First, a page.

20. Sharon
    Sharon April 1, 2006 at 6:26 pm |

    Here is an interesting supposition made by a commentor over at David Wright’s blog:

    allison made this comment,
    Let’s look at this one other way. I want to hope that the rape isn’t true. I won’t even discuss the racial part – that’s just disgusting. But back to the alleged rape. Let’s say these two ladies saw an opportunity to get some money. They go to perform where it is apparent the guys (or their family)have access to $. Perhaps there is a third party here who actually inflicts injuries that could easily be medically classified as a rape (could happen – there are some wierd people out there – did you see the Charlotte, NC case where they just arrested 3 guys for castrating willing people!!). Also, the fingernails could have been an intentional plant. The cheap ones from the dollar store will easily pop off vs. those done professionally. It really wouldn’t be that hard to have someone’s DNA if you are in a house with 30 guys and you’re stroking their hair or whatever. The Durham DA is really going to have some explaining and apologizing to do if it is found out this is was a well-planned event on the part of the ladies. And where is the 2nd lady anyway? Haven’t heard much from her. Where was she when the lady was getting raped?

    Downright Machiavellian, esp. keeping a third party on hand to rip your behind up.

  21. le lyons
    le lyons April 1, 2006 at 8:20 pm |

    The whole “only 2% of rapists are convicted” stat really, really pisses me off. How on earth can we allow that statistic to remain?

    I work at a nonprofit that provides legal services to survivors of domestic violence and sexual assault. The domestic violence hotline rings off the hook. The sexual assault hotline rings maybe once a week. Granted the two crimes are often related, but are dealt with in separate courts.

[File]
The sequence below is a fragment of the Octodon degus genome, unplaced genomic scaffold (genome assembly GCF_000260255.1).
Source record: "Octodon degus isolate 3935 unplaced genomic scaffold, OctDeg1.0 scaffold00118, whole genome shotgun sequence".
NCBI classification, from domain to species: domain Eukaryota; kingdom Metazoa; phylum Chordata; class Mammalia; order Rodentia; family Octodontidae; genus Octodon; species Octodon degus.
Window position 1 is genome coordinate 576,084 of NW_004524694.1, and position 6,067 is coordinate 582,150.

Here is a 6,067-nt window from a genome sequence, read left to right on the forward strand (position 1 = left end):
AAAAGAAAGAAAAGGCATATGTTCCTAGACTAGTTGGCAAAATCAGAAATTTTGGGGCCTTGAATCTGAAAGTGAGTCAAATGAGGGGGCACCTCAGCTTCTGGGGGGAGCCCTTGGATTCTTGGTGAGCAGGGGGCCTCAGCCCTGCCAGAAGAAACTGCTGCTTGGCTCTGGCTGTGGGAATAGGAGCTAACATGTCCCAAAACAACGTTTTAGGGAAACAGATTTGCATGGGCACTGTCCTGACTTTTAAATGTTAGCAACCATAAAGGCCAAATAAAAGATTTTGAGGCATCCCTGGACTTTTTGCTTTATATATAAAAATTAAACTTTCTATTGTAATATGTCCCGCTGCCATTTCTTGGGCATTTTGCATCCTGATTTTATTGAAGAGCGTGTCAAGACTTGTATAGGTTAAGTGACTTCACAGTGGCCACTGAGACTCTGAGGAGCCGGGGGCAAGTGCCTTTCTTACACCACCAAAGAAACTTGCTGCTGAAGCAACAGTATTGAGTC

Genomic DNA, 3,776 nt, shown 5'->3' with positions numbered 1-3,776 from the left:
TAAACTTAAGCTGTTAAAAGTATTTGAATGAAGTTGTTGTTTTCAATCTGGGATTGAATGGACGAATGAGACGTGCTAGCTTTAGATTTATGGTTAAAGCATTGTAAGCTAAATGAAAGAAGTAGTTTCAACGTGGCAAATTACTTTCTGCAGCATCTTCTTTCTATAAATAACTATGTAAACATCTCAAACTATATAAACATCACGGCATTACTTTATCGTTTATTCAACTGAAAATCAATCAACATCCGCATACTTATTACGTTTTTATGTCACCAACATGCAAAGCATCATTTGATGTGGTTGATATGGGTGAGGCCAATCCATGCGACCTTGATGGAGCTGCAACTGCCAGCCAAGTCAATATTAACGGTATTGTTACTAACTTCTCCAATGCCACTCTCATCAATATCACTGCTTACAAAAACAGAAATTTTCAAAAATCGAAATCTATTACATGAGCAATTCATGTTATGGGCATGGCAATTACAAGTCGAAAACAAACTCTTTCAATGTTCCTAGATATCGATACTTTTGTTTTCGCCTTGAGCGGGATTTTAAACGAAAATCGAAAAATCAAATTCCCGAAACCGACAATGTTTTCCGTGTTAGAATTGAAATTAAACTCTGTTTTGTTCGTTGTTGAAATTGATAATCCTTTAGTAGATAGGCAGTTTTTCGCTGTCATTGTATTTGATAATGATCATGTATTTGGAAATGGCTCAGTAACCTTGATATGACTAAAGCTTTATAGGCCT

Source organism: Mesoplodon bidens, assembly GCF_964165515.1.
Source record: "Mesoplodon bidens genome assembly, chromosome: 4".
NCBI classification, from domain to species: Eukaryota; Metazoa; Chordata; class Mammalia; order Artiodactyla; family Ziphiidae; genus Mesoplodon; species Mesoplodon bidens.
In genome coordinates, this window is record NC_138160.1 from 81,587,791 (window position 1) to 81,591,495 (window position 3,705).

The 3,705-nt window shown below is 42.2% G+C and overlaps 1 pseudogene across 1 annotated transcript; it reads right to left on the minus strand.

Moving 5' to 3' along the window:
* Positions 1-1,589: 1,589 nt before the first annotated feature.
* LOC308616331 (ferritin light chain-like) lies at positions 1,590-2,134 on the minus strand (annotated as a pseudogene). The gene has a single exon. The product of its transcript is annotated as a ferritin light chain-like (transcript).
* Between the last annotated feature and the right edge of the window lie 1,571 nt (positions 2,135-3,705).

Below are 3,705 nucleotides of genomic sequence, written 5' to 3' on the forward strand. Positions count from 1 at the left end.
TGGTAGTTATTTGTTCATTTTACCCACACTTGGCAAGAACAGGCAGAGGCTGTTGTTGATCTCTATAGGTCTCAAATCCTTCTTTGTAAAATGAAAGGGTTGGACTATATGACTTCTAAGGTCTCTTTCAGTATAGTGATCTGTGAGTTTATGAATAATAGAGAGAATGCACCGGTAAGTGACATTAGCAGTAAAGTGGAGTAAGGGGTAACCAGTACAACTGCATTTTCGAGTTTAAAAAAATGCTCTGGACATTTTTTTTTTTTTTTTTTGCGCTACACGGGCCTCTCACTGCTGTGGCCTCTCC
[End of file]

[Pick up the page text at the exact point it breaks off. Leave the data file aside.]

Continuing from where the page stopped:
We leave sexual assault prosecutions to an elected official – the district attorney. No wonder so few cases are prosecuted. What if the DA is racist, sexist or buddies with the rapist? The criminal justice system is far from perfect, and I can only hope that it will work correctly this time.

    Of course, every two minutes another rape occurs in the US alone. Not to mention the multitude of sexual violence on other continents. This problem is huge and extends far beyond this case. This case gives us something to talk about, something to be collectively outraged about, but I sure as hell hope we don’t stop talking once this particular case ends.

    I just wrote a post announcing a “Blog to Raise Awareness About Sexual Violence” day for April 18th. I would love to see the blogosphere continue to talk about sexual violence. Because only through keeping it at the forefront of our minds can we actually expect long-term change to happen.

  22. kate
    kate April 1, 2006 at 9:00 pm |

    he “white men are historically most privileged group” is the standard leftist excuse against AA for whites/men.

    AH! Finally! A twelve-step program for white men to become aware of and deconstruct the racist patriarchy they grew up to support! Bravo! I’ll hand out flyers!

    Then:

    AA: Affirmative Action, not Alcoholics Anonymous. Sorry

    Well, not yet at least.

  23. Tuomas
    Tuomas April 1, 2006 at 9:31 pm |

    AH! Finally! A twelve-step program for white men to become aware of and deconstruct the racist patriarchy they grew up to support! Bravo! I’ll hand out flyers!

    Been there, done that, didn’t work. The program seems a bit too dogmatic to me. Show me the empirical evidence, and we’ll talk.

  24. sophonisba
    sophonisba April 1, 2006 at 10:23 pm |

    I talk about real-world political consequences of the theories that dogmatically claim that all whites have privilege (non-measurable and invisible

    No, It is certainly not invisible. Some people may claim that it is invisible to whites, just as male privilege is supposed to be invisible to men, but however well-intentioned, this is just a way to tell white people it’s natural if they don’t pay attention to the world around them. Yes, it often takes a jolt or a shock or the simple explanation of the concept for white people to start noticing the manifestations of their privilege or talking about it with this particular kind of jargon; no, this does not mean we can’t see it if we bother to look unless we are playing dumb.